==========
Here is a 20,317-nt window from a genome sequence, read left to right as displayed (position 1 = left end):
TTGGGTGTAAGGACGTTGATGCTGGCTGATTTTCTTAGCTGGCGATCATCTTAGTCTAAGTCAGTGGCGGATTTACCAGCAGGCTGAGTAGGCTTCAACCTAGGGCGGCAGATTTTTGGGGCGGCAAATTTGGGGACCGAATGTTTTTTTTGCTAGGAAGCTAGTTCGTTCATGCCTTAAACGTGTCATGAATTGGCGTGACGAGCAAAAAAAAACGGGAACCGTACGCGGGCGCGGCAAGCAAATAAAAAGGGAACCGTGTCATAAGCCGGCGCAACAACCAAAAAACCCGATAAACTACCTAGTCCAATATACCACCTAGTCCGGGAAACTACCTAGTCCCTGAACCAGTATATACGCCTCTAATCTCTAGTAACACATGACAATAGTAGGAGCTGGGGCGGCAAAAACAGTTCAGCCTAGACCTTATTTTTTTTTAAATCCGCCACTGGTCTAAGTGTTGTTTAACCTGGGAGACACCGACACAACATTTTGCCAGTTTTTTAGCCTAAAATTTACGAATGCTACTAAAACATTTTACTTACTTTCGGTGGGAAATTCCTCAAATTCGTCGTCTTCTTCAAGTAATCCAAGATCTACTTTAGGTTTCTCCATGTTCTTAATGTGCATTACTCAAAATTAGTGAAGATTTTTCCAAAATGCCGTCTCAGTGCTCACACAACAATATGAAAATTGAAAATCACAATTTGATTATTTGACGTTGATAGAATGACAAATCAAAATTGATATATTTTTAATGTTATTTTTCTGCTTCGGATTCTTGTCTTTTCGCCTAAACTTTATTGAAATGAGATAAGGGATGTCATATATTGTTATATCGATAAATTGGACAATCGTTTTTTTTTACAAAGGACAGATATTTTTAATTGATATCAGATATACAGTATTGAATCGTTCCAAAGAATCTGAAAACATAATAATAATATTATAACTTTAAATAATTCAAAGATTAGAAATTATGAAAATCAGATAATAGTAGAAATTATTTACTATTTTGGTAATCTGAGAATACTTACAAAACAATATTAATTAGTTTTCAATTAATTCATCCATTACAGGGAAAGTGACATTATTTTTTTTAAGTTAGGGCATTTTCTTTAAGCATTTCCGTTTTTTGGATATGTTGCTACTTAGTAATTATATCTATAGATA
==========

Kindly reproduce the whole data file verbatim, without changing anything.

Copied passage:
Here is a 20,317-nt window from a genome sequence, read left to right as displayed (position 1 = left end):
TTGGGTGTAAGGACGTTGATGCTGGCTGATTTTCTTAGCTGGCGATCATCTTAGTCTAAGTCAGTGGCGGATTTACCAGCAGGCTGAGTAGGCTTCAACCTAGGGCGGCAGATTTTTGGGGCGGCAAATTTGGGGACCGAATGTTTTTTTTGCTAGGAAGCTAGTTCGTTCATGCCTTAAACGTGTCATGAATTGGCGTGACGAGCAAAAAAAAACGGGAACCGTACGCGGGCGCGGCAAGCAAATAAAAAGGGAACCGTGTCATAAGCCGGCGCAACAACCAAAAAACCCGATAAACTACCTAGTCCAATATACCACCTAGTCCGGGAAACTACCTAGTCCCTGAACCAGTATATACGCCTCTAATCTCTAGTAACACATGACAATAGTAGGAGCTGGGGCGGCAAAAACAGTTCAGCCTAGACCTTATTTTTTTTTAAATCCGCCACTGGTCTAAGTGTTGTTTAACCTGGGAGACACCGACACAACATTTTGCCAGTTTTTTAGCCTAAAATTTACGAATGCTACTAAAACATTTTACTTACTTTCGGTGGGAAATTCCTCAAATTCGTCGTCTTCTTCAAGTAATCCAAGATCTACTTTAGGTTTCTCCATGTTCTTAATGTGCATTACTCAAAATTAGTGAAGATTTTTCCAAAATGCCGTCTCAGTGCTCACACAACAATATGAAAATTGAAAATCACAATTTGATTATTTGACGTTGATAGAATGACAAATCAAAATTGATATATTTTTAATGTTATTTTTCTGCTTCGGATTCTTGTCTTTTCGCCTAAACTTTATTGAAATGAGATAAGGGATGTCATATATTGTTATATCGATAAATTGGACAATCGTTTTTTTTTACAAAGGACAGATATTTTTAATTGATATCAGATATACAGTATTGAATCGTTCCAAAGAATCTGAAAACATAATAATAATATTATAACTTTAAATAATTCAAAGATTAGAAATTATGAAAATCAGATAATAGTAGAAATTATTTACTATTTTGGTAATCTGAGAATACTTACAAAACAATATTAATTAGTTTTCAATTAATTCATCCATTACAGGGAAAGTGACATTATTTTTTTTAAGTTAGGGCATTTTCTTTAAGCATTTCCGTTTTTTGGATATGTTGCTACTTAGTAATTATATCTATAGATA